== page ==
Invasive Pneumococcal Disease and 7-Valent Pneumococcal Conjugate Vaccine, the Netherlands - - Emerging Infectious Disease journal - CDC
Invasive Pneumococcal Disease and 7-Valent Pneumococcal Conjugate Vaccine, the Netherlands
65 (13%) years of age. A trend toward gradual increases in non–PCV7 serotype IPD infections was observed in all age groups; the largest increases were among persons 50–64 (37%) and >65 (25%) years of age. In adults, the proportion of immunocompromised persons increased among IPD patients. Overall, deaths from IPD decreased from 16% to 12% because of a lower case-fatality rate for persons with non–PCV7 serotype IPD.
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AbstractIn the Netherlands, the national immunization program includes 7-valent pneumococcal conjugate vaccine (PCV7) for all newborns born after April 1, 2006. We compared the incidence of invasive pneumococcal disease (IPD) and patient and disease characteristics before PCV7 introduction (June 2004–June 2006) with those after PCV7 introduction (June 2008–June 2010). Culture-confirmed IPD cases were identified by 9 sentinel laboratories covering ≈25% of the Dutch population. Significant declines in overall IPD incidence were observed in children <2 and="and" class="text-underline" in="in" persons="persons">>2>
Streptococcus pneumoniae is a major cause of severe invasive infections, such as meningitis, invasive pneumonia, and other bloodstream infections. The highest incidence rates for such infections are for infants and elderly persons (1).
Since 2001, many high-income countries included the 7-valent pneumococcal conjugate vaccine (PCV7; Prevenar; Pfizer Pharmaceuticals, Pearl River, NY, USA) in their national immunization programs for newborns (2). In general, within a few years after the introduction of PCV7, the age group targeted for vaccination and unvaccinated adults showed a dramatic decrease in invasive pneumococcal disease (IPD) caused by the 7 vaccine serotypes (2–5). However, at the same time, the incidence of non-PCV7 serotype IPD increased (3,4,6,7).
The overall benefit of PCV7 varies by country, perhaps as a result of differences in surveillance methods and the maturity of vaccination programs (8). For all age groups, the overall reduction in IPD incidence is greater in the United States than in European countries; the great reduction in the United States is a result of a decrease in PCV7-serotype IPD in adults and less replacement of PCV7-serotype by non–PCV7 serotype IPD in children and older adults (3,4,7). The United States began using PCV7 in 2000, but many European countries did not begin using the vaccine until after 2005–2006, and they have experienced less protection from indirect herd protection (herd immunity). Furthermore, not all European countries implemented a catch-up program for children <5 age="age" also="also" before="before" by="by" catch-up="catch-up" caused="caused" circulation="circulation" covered="covered" differences="differences" eradication="eradication" geographic="geographic" href="http://wwwnc.cdc.gov/eid/article/18/11/12-0329_article.htm#r7" implementation="implementation" in="in" ipd="ipd" of="of" pcv7="pcv7" programs="programs" proportion="proportion" relative="relative" routine="routine" serotypes.="serotypes." serotypes="serotypes" speed="speed" the="the" title="7" up="up" vaccination="vaccination" vaccine="vaccine" variations="variations" years="years">75>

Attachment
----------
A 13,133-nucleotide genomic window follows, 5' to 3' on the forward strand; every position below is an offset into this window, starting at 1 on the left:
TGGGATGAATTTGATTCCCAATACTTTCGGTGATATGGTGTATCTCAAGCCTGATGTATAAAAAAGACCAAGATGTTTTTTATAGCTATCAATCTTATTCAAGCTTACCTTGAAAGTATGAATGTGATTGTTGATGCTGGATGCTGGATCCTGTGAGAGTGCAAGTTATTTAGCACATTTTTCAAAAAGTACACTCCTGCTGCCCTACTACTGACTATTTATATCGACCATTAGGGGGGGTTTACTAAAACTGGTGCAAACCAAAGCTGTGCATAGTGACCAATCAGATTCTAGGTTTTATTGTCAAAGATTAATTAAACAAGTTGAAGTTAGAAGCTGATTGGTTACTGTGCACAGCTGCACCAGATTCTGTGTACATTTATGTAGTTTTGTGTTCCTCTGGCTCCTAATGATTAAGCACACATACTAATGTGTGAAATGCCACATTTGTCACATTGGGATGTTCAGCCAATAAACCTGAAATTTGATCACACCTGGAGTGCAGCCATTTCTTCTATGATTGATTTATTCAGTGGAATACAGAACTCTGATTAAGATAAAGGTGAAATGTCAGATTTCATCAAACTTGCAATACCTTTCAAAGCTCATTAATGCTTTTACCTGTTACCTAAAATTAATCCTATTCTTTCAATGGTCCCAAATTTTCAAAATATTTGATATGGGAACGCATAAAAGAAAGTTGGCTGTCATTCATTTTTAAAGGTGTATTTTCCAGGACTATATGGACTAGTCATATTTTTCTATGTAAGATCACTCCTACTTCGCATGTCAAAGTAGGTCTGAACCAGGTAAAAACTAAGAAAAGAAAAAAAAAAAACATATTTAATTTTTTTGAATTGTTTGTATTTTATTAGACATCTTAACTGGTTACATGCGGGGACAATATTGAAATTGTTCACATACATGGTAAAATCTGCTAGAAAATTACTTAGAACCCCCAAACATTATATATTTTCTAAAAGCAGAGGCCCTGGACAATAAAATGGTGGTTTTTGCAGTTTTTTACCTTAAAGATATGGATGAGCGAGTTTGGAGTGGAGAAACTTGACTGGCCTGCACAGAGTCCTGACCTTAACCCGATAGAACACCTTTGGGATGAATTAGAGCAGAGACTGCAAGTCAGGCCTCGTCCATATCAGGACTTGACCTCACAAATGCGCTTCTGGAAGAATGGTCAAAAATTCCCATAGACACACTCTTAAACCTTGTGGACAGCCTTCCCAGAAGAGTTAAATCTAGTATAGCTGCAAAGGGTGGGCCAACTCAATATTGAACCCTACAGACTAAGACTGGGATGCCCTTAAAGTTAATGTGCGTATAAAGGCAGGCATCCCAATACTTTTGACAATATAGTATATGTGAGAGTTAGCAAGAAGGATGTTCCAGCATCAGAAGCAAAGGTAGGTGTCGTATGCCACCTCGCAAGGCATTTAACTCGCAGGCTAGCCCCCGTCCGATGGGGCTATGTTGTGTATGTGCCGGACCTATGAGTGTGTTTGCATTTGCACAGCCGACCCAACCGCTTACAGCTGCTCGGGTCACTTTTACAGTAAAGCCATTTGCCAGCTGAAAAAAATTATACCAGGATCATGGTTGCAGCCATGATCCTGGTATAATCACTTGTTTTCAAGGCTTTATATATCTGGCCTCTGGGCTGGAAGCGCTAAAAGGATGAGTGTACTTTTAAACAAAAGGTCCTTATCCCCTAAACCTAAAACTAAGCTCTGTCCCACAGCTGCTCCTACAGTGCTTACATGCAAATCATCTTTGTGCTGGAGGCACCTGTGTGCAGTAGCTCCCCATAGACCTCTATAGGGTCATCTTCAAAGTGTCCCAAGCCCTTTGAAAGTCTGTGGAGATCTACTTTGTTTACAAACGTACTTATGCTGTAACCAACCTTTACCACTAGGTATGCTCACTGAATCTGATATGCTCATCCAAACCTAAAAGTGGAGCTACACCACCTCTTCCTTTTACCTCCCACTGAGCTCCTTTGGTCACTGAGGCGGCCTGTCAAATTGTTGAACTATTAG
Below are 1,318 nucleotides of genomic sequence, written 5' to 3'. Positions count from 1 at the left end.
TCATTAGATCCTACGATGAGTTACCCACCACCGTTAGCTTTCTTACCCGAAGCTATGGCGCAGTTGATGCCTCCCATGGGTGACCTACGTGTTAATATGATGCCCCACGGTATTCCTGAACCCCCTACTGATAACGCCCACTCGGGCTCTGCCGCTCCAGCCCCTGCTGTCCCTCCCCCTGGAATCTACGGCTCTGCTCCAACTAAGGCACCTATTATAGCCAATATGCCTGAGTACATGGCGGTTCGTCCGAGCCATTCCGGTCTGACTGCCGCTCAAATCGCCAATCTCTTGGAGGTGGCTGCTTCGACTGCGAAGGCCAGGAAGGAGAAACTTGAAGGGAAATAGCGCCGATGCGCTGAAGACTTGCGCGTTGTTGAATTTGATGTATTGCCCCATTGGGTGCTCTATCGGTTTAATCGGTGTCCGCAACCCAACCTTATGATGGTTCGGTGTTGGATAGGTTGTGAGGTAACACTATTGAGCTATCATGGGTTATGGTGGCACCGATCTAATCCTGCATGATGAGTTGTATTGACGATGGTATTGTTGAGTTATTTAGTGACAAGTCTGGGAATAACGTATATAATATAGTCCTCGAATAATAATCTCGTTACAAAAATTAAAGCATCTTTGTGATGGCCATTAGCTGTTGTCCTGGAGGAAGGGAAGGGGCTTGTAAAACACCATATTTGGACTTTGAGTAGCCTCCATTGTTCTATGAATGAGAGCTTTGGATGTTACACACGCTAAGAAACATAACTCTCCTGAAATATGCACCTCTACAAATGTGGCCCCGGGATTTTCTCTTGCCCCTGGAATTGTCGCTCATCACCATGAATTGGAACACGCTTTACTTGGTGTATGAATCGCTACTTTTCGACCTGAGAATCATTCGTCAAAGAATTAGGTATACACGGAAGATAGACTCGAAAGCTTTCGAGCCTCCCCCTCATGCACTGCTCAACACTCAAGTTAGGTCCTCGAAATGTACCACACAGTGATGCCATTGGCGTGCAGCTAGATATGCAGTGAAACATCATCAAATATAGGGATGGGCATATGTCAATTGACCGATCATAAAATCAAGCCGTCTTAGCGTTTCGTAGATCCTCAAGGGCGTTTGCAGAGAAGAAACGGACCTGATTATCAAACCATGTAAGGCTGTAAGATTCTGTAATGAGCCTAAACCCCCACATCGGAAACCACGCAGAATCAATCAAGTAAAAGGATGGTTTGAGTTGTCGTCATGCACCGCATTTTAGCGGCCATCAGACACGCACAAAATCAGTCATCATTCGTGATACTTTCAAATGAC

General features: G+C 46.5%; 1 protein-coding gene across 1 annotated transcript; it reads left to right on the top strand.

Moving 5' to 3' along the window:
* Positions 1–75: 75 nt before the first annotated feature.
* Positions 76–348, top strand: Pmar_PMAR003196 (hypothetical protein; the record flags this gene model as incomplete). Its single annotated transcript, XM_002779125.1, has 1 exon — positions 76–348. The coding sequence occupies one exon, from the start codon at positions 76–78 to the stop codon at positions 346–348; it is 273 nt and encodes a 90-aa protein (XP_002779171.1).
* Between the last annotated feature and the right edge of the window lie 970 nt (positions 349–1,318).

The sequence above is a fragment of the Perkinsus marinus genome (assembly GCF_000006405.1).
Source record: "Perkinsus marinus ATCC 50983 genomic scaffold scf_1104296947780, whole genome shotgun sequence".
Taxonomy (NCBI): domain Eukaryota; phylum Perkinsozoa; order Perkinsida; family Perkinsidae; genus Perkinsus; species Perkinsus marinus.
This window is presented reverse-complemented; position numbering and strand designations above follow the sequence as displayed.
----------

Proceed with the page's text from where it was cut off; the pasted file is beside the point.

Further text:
In addition, the benefits of vaccination with PCV7 may have been biased, for example, by changes in the directive for blood culture after 2000, as in the United States (9,10), and by enhanced surveillance, as reported for England and Wales (4). Unlike studies in the United States, studies in Europe, particularly Dutch surveillance studies, have focused almost exclusively on patients requiring hospitalization for severe IPD and who often had other underlying illnesses (11,12). This difference in reporting leads to different baseline incidence rates and may affect the observed net benefit of vaccination (13). For example, compared with healthy persons of the same age, US adults with comorbid conditions benefited less from the indirect effects of PCV7 because of an increase in non–PCV7 serotype IPD after introduction of the vaccine (14). Differences in the directive for blood culture and patient populations under surveillance can partly explain the differences in results from use of PCV7.
The invasive disease potential of S. pneumoniae and the population at risk for IPD differs by serotype (12,13,15). Therefore, shifts in circulating serotypes may change the clinical manifestations of IPD, the population segment most at risk for infection, and the disease course and outcome. We investigated these issues and changes in IPD incidence in the Netherlands 4 years after a PCV7 vaccine program was implemented and compared our findings with those from the years just before introduction of the vaccine.